Beautiful terracotta Colima squash vessel. Burnished surface, deep red color with heavy manganese deposits, encrusted and shows considerable root marks. An elegant shape with narrow base widening to a round squat body in the form of a noded squash, rim is flared. Vessels from Colima and the surrounding areas are known for their depictions of fruits and vegetables as they were common food sources. Overall in fine condition, would be choice save one small restored rim chip. It could possibly be cleaned, but I prefer the nice aged patina. A lovely example. Rare and desirable.

Approx. 6.5" across x 4.5" tall.


Columbian Urn Rio Magdalena Urn — Columbia

800 AD - 1200 AD

Large Tamalemeque urn from the Rio Magdalena region of Columbia. The top is a complete seated figure, arms and legs to the front, large square head with relief facial features. The lower portion is round-bottomed, decorated with relief designs of two bats and four perforated lugs near the rim. Overall in very good condition. Some repairs and restoration as would be expected. On the figural top, one leg is reglued along with a few stablized cracks on the back of the head. On the bottom, one bat head, 2 lugs and two rim chips are reglued, some fire-clouding on the back. There are also two small cracks near the rim. Otherwise it is stable and in remarkable condition for its size. The custom metal stand is included. Displays impressively. Ex. Harmer Rooke Galleries.

Note: I prefer not to ship this very large item. Pick-up only.

Urn with lid is 33" tall. With the stand, almost 45" tall


Teotihuacan Tripod Vessel Teotihuacan Tripod Vessel — Valley of Mexico

400 AD - 550 AD

A rare miniature Teotihuacan tripod vessel. The upper portion of the bowl was originally covered in white slip and finely incised with a court scene. The scene depicts what appears to be felines (possibly Jaguars) sitting in front of standing lords with ornate headdresses. Much of the exterior surface is eroded, but areas near the top are still quite visible. Around the bottom is a row of six molded heads, each with some wear, but facial details remain. It stands on three well-formed tripod legs. The interior shows a burnished black surface with deposits in the bottom, minor interior pitting near the rim. Intact, never broken, no restoration, but overall somewhat eroded. A nice example and rare for its size.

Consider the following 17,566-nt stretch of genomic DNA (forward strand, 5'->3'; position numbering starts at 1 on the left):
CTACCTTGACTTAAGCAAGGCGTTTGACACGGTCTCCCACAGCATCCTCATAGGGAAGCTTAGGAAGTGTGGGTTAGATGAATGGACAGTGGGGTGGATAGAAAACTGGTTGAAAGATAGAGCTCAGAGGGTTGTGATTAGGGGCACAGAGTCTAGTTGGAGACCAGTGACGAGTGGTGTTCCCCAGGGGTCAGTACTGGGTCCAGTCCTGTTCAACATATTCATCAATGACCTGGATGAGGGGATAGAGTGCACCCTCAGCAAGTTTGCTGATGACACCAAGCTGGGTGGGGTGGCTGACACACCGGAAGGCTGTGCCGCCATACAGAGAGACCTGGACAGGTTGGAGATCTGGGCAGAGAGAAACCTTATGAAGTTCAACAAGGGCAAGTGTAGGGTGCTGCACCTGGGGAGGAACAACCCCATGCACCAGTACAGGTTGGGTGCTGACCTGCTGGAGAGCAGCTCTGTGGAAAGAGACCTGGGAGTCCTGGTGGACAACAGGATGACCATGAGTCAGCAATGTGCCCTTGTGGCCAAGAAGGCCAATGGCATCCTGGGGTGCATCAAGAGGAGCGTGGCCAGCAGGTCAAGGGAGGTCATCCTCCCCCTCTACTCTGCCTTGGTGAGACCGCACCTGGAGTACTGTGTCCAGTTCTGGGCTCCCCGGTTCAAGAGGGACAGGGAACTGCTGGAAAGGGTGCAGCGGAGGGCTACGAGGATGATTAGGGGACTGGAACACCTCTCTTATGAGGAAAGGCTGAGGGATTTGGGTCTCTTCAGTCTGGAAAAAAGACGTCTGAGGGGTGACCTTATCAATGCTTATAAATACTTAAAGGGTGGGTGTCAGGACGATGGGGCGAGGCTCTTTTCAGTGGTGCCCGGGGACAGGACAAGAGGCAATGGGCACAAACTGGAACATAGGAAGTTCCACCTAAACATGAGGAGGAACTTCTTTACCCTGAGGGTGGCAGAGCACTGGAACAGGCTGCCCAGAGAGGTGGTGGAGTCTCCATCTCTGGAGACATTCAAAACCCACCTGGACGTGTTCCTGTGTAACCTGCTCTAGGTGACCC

Approx. 3.5" tall x 3.25" across


Costa Rican Vessel Jalisco Figural Vessel — West Mexico

400 BC

Very early Jalisco effigy vessel dating to the Middle Formative Period. Depicts a standing figure with impressed details. A large vessel integrated into the back with a third support leg. The figure carries a basin (bowl) on his head, possibly used to burn incense. Light colored terracotta construction with no paint visible. A rare item from the period when shaft tombs were first developed. Overall in fine condition with restoration to the bowl and minor chipping at the rim of the rear vessel. See Hasso Von Winning's "Shaft Tomb Figures" for similar examples and info.

Approx. 7" tall


Nazca Olla Nazca Polychrome Olla — Peru

100 AD - 400 AD

Beautiful Nazca olla painted in multi-colored stripes. Elegant form and thin-walled construction, this is a Nazca vessel of exceptional quality. Overall in fine condition. A few repaired cracks and dings, but appears choice. Minor cleaning of salt and mineral deposits. Lightly burnished surface. Pretty!

Please refer to the "Restoration Services" area of this site to see before & after photos of the repairs on this piece.

Approx. 3.5" tall x 4.5" across


Nazca Bowl Nazca Polychrome Bowl — Peru

100 AD - 400 AD

Nazca vessel painted in multi-colored vertical stripes. Rare form with slightly corseted sides narrowing toward the rim. In very good condition with one restored break along with several repaired chips. Heavy mineral and salt deposits were lightly cleaned, some deposits remain. Unusual shape and vivid colors. Nicely burnished surface. Displays well.

Please refer to the "Restoration Services" area of this site to see before & after photos of the repairs on this piece.

Approx. 3.5" tall x 5" across


Turtle Pipe Aztec(?) Pipe — Central Mexico

1200 AD - 1400 AD

Buff terracotta pipe in the form of a turtle, its neck extended. From the post-classic period of Central Mexico. Most likey Aztec or Mixtec, possibly Huastec. This is a rare item, seldom seen and therefore difficult to attribute. Realistically sculpted with nice details. Finely incised patterns along the neck, shell, legs and tail. Overall in good condition. The head has been restored as are portions of 3 legs and the tail. Also, the rim of the bowl has been repaired. There is one glued clean break at the base of the neck that is hardly noticable. There is also a small nick on the neck, probably an excavation ding. Displays well.

Please refer to the "Restoration Services" area of this site to see before & after photos of the repairs on this piece.

Just over 4.5" long


Mixtec Bowl Mixtec Painted Bowl — Mexico

1200 AD - 1500 AD